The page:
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Director: Dave Fleischer
Release Date: October 14, 1938
Stars: Betty Boop
Rating:  ★★½
Review:

Sally Swing © Max FleischerThis short opens with Betty Boop looking for a singer to lead a swing band at the university ball.

Unfortunately, no one in the audition room qualifies. Luckily she discovers that the cleaning lady is a natural talent in swinging, ans she hires her on the spot.

In a smooth overlaying cut we are immediately transferred to the ball night. We watch Sally Swing performing her own theme music to intoxicating swing music for the remainder half of the film. Exit story, although during this swing part there’s some rudimentary story of an old professor who somehow doesn’t approve, but who’s caught by the swing music anyway.

The second half is joyous and captures the swing craze that had taken over America. But this section is hampered by lame gags, and ugly and old-fashioned animation, a problem the complete cartoon suffers from. It seems that Betty Boop had become the victim of the Fleischers’ move to Florida and the start of animation on their feature project, ‘Gulliver’s Travels‘. While for this project Fleischer attracted top animators, the lesser talents apparently had to work on Betty Boop cartoons. Even the animation on contemporary Popeye cartoons is much more flexible and inspired.

Even worse, Sally Swing is anything but an appealing character. In fact, she hasn’t got any character traits, at all. If the Fleischers had planned to make her their next star, this plan was doomed to fail, as stars devoid of character had become obsolete since ca. 1936. In any case, after this cartoon Sally Swing was never seen again.

For this short Betty Boop has been re-designed to look more human. Unfortunately, the restyling isn’t a success: she also looks a little more angular, less appealing, and if possible, less sexy than she already had become by the late 1930s. Nevertheless, Betty’s quite boring new design would stay up to her last cartoon.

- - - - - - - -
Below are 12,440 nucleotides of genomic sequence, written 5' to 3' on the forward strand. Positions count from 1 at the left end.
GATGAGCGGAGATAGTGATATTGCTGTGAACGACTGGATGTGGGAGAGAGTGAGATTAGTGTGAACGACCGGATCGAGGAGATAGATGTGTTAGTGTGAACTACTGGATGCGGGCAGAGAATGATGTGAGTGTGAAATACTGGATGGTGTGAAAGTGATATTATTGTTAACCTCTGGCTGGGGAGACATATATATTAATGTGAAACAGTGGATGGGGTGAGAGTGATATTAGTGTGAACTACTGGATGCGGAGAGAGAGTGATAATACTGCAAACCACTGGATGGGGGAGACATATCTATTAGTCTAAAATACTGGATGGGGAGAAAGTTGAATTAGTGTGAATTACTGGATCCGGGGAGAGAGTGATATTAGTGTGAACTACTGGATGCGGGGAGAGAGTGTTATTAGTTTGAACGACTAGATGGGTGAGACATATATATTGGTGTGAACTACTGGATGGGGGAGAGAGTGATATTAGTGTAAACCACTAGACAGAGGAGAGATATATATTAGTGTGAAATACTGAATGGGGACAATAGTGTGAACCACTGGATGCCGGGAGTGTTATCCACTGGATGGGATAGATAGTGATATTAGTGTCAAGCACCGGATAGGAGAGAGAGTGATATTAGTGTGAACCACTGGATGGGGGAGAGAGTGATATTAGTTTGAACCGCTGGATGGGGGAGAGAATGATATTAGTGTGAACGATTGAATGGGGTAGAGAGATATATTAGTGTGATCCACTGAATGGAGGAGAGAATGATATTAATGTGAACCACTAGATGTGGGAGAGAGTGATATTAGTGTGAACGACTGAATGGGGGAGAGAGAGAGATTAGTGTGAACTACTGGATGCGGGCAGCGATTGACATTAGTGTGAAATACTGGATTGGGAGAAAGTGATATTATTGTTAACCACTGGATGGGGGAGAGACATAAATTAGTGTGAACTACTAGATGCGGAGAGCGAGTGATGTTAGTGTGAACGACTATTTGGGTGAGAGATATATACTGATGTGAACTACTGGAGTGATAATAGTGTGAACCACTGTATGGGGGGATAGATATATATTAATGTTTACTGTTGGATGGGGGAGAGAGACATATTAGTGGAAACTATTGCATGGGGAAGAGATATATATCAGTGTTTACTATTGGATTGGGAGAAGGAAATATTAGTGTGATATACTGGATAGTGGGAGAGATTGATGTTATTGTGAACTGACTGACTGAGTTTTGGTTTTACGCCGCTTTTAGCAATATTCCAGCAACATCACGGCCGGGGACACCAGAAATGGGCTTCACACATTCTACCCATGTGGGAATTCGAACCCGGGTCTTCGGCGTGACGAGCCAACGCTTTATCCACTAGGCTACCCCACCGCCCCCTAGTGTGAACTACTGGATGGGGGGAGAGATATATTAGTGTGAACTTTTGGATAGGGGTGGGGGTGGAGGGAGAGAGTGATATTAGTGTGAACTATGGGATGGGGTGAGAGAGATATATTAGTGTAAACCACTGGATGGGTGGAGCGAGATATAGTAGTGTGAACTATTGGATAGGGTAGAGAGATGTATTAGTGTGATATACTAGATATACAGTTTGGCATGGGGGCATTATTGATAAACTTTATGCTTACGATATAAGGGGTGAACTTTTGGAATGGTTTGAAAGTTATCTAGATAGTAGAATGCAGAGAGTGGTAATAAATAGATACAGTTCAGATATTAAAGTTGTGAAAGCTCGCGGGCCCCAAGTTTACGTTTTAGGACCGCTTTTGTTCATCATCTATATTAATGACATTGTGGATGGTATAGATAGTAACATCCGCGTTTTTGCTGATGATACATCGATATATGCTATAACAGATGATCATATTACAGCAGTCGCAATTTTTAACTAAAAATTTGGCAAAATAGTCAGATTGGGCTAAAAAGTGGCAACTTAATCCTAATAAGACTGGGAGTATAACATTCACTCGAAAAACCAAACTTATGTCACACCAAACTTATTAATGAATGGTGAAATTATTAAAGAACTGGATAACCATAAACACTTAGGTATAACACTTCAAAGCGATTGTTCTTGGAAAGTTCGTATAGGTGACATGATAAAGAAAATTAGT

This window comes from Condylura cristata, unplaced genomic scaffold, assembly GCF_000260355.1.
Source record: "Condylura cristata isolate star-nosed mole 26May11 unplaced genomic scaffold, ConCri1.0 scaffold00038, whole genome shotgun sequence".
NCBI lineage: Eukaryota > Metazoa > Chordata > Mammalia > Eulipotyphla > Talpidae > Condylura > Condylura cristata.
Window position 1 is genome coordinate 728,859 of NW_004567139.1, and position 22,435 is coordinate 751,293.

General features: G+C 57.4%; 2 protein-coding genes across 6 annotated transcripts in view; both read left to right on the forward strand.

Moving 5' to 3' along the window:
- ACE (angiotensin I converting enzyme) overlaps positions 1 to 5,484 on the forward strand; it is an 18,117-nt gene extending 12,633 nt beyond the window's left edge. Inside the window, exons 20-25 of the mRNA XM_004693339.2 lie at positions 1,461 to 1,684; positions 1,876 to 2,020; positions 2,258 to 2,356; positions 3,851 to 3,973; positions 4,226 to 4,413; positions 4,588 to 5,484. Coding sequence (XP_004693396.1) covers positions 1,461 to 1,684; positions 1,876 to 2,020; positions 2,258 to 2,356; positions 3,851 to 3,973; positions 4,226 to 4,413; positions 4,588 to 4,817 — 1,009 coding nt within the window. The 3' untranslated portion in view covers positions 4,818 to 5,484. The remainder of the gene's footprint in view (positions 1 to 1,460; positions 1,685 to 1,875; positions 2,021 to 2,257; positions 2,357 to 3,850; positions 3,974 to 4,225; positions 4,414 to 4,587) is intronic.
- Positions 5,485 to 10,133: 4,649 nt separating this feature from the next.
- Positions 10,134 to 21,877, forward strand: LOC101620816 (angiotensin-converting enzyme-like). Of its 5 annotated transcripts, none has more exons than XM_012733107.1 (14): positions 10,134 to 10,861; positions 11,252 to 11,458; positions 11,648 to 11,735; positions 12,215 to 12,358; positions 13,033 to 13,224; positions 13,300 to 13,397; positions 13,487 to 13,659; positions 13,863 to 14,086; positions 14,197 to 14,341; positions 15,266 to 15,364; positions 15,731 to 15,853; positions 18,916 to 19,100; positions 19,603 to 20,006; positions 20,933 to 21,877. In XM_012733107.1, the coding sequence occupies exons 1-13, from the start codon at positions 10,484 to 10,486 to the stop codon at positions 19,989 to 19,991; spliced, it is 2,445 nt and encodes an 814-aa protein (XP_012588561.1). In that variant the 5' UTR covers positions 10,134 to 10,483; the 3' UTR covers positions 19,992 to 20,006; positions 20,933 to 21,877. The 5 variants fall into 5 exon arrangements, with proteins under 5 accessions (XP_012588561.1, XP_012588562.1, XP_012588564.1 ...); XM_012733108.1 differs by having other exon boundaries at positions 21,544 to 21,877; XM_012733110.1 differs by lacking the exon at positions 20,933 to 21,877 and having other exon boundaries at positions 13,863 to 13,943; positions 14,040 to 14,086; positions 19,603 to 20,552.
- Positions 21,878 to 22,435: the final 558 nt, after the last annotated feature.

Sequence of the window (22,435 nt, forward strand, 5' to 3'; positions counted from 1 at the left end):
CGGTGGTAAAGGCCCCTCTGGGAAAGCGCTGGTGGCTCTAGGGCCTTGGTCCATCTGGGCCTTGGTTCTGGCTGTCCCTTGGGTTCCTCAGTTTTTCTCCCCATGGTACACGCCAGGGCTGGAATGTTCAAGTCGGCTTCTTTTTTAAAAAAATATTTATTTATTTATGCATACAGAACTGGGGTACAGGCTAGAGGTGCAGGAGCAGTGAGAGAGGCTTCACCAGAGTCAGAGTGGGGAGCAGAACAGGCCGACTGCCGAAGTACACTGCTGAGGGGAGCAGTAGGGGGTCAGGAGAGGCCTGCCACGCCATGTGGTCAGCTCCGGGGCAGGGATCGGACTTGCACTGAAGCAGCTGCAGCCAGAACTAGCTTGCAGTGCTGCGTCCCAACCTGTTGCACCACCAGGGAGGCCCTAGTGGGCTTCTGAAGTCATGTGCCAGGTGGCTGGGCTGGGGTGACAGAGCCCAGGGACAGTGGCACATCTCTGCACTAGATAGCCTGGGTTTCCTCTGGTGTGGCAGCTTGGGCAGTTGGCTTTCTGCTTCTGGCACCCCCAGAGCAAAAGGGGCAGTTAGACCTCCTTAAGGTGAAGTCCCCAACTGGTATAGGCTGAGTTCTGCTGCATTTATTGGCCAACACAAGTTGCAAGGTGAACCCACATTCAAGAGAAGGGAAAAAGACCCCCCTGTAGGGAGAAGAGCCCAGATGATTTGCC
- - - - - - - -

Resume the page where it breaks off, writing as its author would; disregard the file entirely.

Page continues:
Watch ‘Sally Swing’ yourself and tell me what you think:

This is Betty Boop cartoon No. 76
To the previous Betty Boop cartoon: Pudgy the Watchman
To the next Betty Boop cartoon: On with the New

‘Sally Swing’ is available on the French DVD Box Set ‘Betty Boop Coffret Collector’

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Director: Clyde Geronimi
Release Date: February 19, 1943
Stars: Mickey Mouse, Pluto
Rating: ★★★★½
Review:

Pluto and the Armadillo © Walt Disney‘Pluto and the Armadillo’ is one of the South American films Disney released in the forties after a visit to South America in 1941 (other examples are ‘The Pelican and the Snipe‘ and ‘Contrary Condor’ from 1944).

‘Pluto and the Armadillo’ is actually an outtake from Disney’s first South American ensemble feature ‘Saludos Amigos‘ (1942). This explains its use of a narrator introducing the armadillo and its Brazilian setting.

As the title suggests, this Mickey Mouse cartoon is actually devoted to Pluto. While playing with Mickey during a stop at an airport near a jungle, he mistakes the armadillo for his own ball. As in many other Pluto cartoons (e.g. ‘Pluto’s Playmate‘ from 1941 and ‘Canine Patrol‘ from 1945), Pluto is first suspicious of this new little animal, but then grows in love with it. This standard scenario would have led to a routine Pluto entry, if it were not for the armadillo itself.

The South American mammal is not drawn very lifelike, but looks like a very cute, feminine armed little dog. Her moves are accompanied by metallic and rattling sounds, as if her armor consists of loose mechanical parts, and she walks to an irresistible samba tune, which provides the theme music for the complete cartoon.

Because of her charming presence ‘Pluto and the armadillo’ is very cute and joyful, and a delight to watch, even though it’s not very funny.

Watch ‘Pluto and the Armadillo’ yourself and tell me what you think:

This is Mickey Mouse cartoon No. 117
To the previous Mickey Mouse cartoon: Symphony Hour
To the next Mickey Mouse cartoon: Squatter’s Rights

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